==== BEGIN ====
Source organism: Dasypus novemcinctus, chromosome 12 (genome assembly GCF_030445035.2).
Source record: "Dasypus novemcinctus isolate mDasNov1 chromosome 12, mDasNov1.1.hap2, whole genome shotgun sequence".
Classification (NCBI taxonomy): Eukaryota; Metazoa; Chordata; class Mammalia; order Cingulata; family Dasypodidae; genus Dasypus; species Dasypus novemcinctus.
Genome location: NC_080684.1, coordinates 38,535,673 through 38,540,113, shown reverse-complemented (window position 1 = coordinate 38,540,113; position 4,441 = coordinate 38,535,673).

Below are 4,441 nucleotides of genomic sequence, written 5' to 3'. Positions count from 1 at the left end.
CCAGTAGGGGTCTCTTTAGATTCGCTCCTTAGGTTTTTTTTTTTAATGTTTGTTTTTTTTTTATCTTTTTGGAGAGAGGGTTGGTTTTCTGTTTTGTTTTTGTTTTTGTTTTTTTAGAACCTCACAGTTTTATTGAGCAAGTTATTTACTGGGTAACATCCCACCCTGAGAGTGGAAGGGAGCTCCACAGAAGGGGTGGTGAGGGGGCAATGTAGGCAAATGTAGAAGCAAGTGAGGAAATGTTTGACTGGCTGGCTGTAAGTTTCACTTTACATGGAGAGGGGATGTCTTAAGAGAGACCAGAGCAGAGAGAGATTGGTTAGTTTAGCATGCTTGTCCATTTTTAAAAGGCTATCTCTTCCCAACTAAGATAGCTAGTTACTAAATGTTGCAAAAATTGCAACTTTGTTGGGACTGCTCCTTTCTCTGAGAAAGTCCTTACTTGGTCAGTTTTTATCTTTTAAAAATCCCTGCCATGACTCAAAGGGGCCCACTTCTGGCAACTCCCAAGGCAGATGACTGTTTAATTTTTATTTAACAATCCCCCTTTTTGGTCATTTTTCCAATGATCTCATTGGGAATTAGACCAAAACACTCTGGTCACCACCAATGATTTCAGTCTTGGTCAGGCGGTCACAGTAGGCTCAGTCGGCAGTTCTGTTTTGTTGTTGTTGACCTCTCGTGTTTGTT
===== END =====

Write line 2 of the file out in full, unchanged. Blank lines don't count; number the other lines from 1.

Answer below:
Source record: "Dasypus novemcinctus isolate mDasNov1 chromosome 12, mDasNov1.1.hap2, whole genome shotgun sequence".